The Belgian Canary is not only one of the oldest canary breeds, but also one of the most distinctive and influencial!
The Belgian Fancy Canary was a most important breed in the historic development of some of the most popular canary varieties available today. Its primary influence was on the development of “frilled” and “position” type breeds. As a “type canary” it is bred for physical appearance rather than color or song. They are categorized as “birds of position” and the body and hump posture form an inverted half moon. Similar birds of position, also bred for this type, include the Scotch Fancy Canary and the Italian Gibber Italicus.
A good Belgian Fancy Canary requires a considerable amount of training to show well. This long thin bird is trained to stand in a hunched over perched position. A bird for a more advanced enthusiast, it is timid and tends to be nervous and high strung. It is also a little harder to breed than most colorbred birds and it is not the best feeder of its young.
For more information about the care of Canaries see:
Guide to a Happy, Healthy Canary
- Kingdom: Animalia
- Phylum: Actiniform
- Class: Elasmobranchii
- Order: Passeriformes
- Family: Fringillidae
- Genus: Serinus
- Species: canaria
The Belgian Canary is one of the oldest canary breeds. It took the Flemish a century to develop it from the Old Dutch Canary of the eighteenth century. Though there were canaries developed in various color varieties, this was reportedly the first canary breed absolutely distinct from its predecessors in body size and shape. It was then extensively used to develop other breeds including the frills, the Scotch Fancy, the Lancashire, and the Yorkshire canaries.
In its earlier history it was a popular bird. Oorganizations were devoted to it in Belgium in the 1800’s, later it was highly prized by fanciers in Britian, and even a specialist society was devoted to it in the United States in the middle of the 19th century. However, the Belgian Canary’s popularity was severely arrested with the advent of two world wars, bringing it very close to extinction.
The Belgian Fancy Canary is bred for its type, body and hump, and is known as a “bird of position”. It is a long thin bird trained to stand in a hunched over perched position, its back and tail being straight and perpendicular to the perch. It has a small head and a slender neck, broad high shoulders, and when seen from the back its body forms a triangular shape. It will reach an average length of about 6 3/4 inches (17 cm).
The feathers should be neat and smooth, and they can be found in colors of buff, green, white, and yellow. For showing, this bird should have no red factor in its feathers.
Care and feeding:
Canaries like wide open spaces so provide a roomy cage. Provide a cage with vertical bars and small perches of different size for foot exercise. Have at least 1 perch set high in the cage for the canary to roost (sleep). The cage should be placed high, so the canary can look down on us so to speak.
Canaries eat mainly canary seed and rape seed. Vitamin coated canary seed mixes are readily available at a pet store. Greens are also enjoyed and can be offered daily along with a little calcium in the form of a cuttlebone.
They do like to bath, so should be offered a bird bath. Cage cleaning and toe nail trimming is about all the maintenance canaries need.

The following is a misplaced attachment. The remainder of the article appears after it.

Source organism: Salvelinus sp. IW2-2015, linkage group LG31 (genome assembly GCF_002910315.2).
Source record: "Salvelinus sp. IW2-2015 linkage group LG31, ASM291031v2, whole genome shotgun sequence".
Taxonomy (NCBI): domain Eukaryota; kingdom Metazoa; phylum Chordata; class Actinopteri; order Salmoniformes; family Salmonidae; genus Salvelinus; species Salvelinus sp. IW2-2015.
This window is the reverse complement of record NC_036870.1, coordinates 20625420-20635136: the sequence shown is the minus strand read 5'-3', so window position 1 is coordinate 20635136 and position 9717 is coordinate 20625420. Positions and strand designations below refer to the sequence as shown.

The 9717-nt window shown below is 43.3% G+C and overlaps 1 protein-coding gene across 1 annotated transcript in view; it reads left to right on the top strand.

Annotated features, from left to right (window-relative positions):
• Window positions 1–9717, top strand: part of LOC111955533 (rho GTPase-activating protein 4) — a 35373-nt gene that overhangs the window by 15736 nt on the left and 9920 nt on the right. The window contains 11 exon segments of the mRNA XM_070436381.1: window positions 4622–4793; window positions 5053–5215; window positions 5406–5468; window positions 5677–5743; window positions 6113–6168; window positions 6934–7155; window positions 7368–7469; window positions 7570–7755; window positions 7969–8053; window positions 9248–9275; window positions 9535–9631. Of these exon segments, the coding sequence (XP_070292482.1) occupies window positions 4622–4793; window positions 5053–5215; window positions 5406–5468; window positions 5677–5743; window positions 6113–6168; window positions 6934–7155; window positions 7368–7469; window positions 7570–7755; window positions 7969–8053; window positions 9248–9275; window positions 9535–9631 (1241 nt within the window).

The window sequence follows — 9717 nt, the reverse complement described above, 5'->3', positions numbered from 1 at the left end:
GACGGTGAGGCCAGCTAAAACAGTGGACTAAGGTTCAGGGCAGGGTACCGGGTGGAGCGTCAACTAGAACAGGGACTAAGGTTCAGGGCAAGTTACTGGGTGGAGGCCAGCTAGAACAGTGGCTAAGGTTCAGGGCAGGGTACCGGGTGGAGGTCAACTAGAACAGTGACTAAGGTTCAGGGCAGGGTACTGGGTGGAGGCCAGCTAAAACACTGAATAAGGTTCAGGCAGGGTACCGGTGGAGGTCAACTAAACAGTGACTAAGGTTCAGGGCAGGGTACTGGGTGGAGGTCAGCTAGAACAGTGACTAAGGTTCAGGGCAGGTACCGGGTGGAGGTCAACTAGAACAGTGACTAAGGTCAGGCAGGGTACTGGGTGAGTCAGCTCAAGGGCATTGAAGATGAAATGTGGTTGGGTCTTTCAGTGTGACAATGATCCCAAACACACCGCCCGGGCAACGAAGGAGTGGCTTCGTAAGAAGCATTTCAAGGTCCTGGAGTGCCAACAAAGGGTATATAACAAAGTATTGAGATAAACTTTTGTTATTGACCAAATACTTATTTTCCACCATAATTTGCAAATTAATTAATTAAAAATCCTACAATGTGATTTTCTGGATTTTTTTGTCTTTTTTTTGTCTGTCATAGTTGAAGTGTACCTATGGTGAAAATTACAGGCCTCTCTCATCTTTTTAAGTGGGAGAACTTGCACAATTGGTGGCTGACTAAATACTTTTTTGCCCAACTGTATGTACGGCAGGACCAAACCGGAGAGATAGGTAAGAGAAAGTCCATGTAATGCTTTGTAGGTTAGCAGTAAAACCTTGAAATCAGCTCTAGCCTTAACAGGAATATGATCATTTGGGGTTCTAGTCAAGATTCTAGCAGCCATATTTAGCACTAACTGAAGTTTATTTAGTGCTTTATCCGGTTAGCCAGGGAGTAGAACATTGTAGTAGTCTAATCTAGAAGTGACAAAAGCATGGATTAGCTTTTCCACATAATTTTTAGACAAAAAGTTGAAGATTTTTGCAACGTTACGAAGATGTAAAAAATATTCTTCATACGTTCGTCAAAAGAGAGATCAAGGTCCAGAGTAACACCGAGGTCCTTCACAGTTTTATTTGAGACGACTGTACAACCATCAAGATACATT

See About Canaries: Housing and About Canaries: Care and Feeding for more information.
They are good-natured social creatures that do well when kept in cages or in aviaries. They are timid birds though and should not be housed with parakeets, lovebirds, or other hookbills that tend to be more aggressive birds by nature.
Male canaries should be kept in a cage by themselves to ensure quality singing. Males can be territorial and pairing up with two male canaries in a cage can cause fights. In a spacious aviary canaries can generally be housed with other canaries, finches, and other hardbills.
Canaries do not require toys, mirrors or any other form of entertainment, a swing is all they need to keep themselves occupied. Most of the time canaries are simply enjoyed for their beauty and singing. However, some canaries are allowed out of their cage to perch or are show canaries and therefore require taming or training.
See About Canaries: Handling/Training for information on taming and training.
Most canaries breed easily and readily if provided with quality food, lighting, secure surroundings, and conditioning. They are best bred in breeding cages.They lay their eggs in a nest. The female will lay 3 to 6 eggs, one per day. It is best to allow a hen to have only two clutches.
A Belgian Fancy Canary is a timid bird and tends to be nervous and high strung. It is not a free breeder, making it a little harder to breed than most canaries. It is also not the best feeder, so many breeders will foster the eggs out to other canaries.
See About Canaries: Breeding/Reproduction for more information on breeding.
These birds are hardy and healthy if provided with a good environment and a good diet. Avoid an environment that is wet, cool, and drafty.
See About Canaries: Potential Problems for information on health.
Belgian Fancy Canaries are a specialty bird with prices starting at about $60 US and up. They are fairly rare, most often available through specialty breeders, but may also occasionally be found through bird shows, bird clubs, and on the internet.
Featured Image Credit: Tony Tilford, Shutterstock